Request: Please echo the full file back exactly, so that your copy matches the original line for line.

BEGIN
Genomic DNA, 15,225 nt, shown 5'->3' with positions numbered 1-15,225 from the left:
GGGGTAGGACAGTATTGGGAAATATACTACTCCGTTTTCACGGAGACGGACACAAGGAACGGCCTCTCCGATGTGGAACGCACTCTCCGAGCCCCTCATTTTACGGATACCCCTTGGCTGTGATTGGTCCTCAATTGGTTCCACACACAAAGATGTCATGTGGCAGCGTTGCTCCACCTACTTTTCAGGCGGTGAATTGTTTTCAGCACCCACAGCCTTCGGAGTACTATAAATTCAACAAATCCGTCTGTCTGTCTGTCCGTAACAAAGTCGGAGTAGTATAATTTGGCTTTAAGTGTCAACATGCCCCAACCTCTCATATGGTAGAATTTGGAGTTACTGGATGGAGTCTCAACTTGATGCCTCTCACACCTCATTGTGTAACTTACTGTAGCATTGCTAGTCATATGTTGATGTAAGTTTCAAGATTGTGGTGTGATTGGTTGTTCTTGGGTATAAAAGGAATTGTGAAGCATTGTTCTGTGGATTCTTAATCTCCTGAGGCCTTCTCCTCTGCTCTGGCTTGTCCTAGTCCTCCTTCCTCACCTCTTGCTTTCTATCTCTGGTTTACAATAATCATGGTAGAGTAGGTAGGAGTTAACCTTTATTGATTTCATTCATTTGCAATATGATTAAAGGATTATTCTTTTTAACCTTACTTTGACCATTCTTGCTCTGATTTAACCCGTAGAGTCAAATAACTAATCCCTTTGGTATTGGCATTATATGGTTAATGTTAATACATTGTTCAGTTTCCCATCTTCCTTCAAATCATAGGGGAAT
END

Genomic DNA, 15,225 nt, shown 5'->3' with positions numbered 1-15,225 from the left:
GGGGTAGGACAGTATTGGGAAATATACTACTCCGTTTTCACGGAGACGGACACAAGGAACGGCCTCTCCGATGTGGAACGCACTCTCCGAGCCCCTCATTTTACGGATACCCCTTGGCTGTGATTGGTCCTCAATTGGTTCCACACACAAAGATGTCATGTGGCAGCGTTGCTCCACCTACTTTTCAGGCGGTGAATTGTTTTCAGCACCCACAGCCTTCGGAGTACTATAAATTCAACAAATCCGTCTGTCTGTCTGTCCGTAACAAAGTCGGAGTAGTATAATTTGGCTTTAAGTGTCAACATGCCCCAACCTCTCATATGGTAGAATTTGGAGTTACTGGATGGAGTCTCAACTTGATGCCTCTCACACCTCATTGTGTAACTTACTGTAGCATTGCTAGTCATATGTTGATGTAAGTTTCAAGATTGTGGTGTGATTGGTTGTTCTTGGGTATAAAAGGAATTGTGAAGCATTGTTCTGTGGATTCTTAATCTCCTGAGGCCTTCTCCTCTGCTCTGGCTTGTCCTAGTCCTCCTTCCTCACCTCTTGCTTTCTATCTCTGGTTTACAATAATCATGGTAGAGTAGGTAGGAGTTAACCTTTATTGATTTCATTCATTTGCAATATGATTAAAGGATTATTCTTTTTAACCTTACTTTGACCATTCTTGCTCTGATTTAACCCGTAGAGTCAAATAACTAATCCCTTTGGTATTGGCATTATATGGTTAATGTTAATACATTGTTCAGTTTCCCATCTTCCTTCAAATCATAGGGGAAT